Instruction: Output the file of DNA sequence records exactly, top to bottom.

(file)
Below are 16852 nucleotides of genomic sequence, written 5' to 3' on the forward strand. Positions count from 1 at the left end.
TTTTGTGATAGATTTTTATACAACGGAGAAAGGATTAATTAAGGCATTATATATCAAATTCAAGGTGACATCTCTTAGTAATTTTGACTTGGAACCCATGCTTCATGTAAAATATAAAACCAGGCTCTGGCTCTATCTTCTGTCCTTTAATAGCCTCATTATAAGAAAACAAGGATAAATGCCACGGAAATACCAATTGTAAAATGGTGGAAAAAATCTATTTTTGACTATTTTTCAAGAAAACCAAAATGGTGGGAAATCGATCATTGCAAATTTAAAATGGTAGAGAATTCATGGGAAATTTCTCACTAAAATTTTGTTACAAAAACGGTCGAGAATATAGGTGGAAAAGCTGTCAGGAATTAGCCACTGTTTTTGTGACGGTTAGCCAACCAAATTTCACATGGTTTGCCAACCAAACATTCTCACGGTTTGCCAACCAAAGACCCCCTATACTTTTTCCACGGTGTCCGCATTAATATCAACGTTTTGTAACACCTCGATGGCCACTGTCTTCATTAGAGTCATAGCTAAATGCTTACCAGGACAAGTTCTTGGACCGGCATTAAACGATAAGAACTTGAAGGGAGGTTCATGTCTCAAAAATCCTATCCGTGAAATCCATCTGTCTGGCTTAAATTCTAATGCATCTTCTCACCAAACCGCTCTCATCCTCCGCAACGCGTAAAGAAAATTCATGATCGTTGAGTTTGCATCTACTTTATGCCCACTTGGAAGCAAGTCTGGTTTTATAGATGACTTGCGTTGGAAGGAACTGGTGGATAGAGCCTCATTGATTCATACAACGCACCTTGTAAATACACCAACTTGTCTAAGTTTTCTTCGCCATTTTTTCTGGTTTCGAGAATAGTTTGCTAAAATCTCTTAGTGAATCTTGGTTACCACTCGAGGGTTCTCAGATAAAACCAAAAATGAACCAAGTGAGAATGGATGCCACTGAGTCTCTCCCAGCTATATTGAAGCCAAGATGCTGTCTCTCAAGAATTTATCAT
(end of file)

Below are 16852 nucleotides of genomic sequence, written 5' to 3' on the forward strand. Positions count from 1 at the left end.
TTTTGTGATAGATTTTTATACAACGGAGAAAGGATTAATTAAGGCATTATATATCAAATTCAAGGTGACATCTCTTAGTAATTTTGACTTGGAACCCATGCTTCATGTAAAATATAAAACCAGGCTCTGGCTCTATCTTCTGTCCTTTAATAGCCTCATTATAAGAAAACAAGGATAAATGCCACGGAAATACCAATTGTAAAATGGTGGAAAAAATCTATTTTTGACTATTTTTCAAGAAAACCAAAATGGTGGGAAATCGATCATTGCAAATTTAAAATGGTAGAGAATTCATGGGAAATTTCTCACTAAAATTTTGTTACAAAAACGGTCGAGAATATAGGTGGAAAAGCTGTCAGGAATTAGCCACTGTTTTTGTGACGGTTAGCCAACCAAATTTCACATGGTTTGCCAACCAAACATTCTCACGGTTTGCCAACCAAAGACCCCCTATACTTTTTCCACGGTGTCCGCATTAATATCAACGTTTTGTAACACCTCGATGGCCACTGTCTTCATTAGAGTCATAGCTAAATGCTTACCAGGACAAGTTCTTGGACCGGCATTAAACGATAAGAACTTGAAGGGAGGTTCATGTCTCAAAAATCCTATCCGTGAAATCCATCTGTCTGGCTTAAATTCTAATGCATCTTCTCACCAAACCGCTCTCATCCTCCGCAACGCGTAAAGAAAATTCATGATCGTTGAGTTTGCATCTACTTTATGCCCACTTGGAAGCAAGTCTGGTTTTATAGATGACTTGCGTTGGAAGGAACTGGTGGATAGAGCCTCATTGATTCATACAACGCACCTTGTAAATACACCAACTTGTCTAAGTTTTCTTCGCCATTTTTTCTGGTTTCGAGAATAGTTTGCTAAAATCTCTTAGTGAATCTTGGTTACCACTCGAGGGTTCTCAGATAAAACCAAAAATGAACCAAGTGAGAATGGATGCCACTGAGTCTCTCCCAGCTATATTGAAGCCAAGATGCTGTCTCTCAAGAATTTATCAT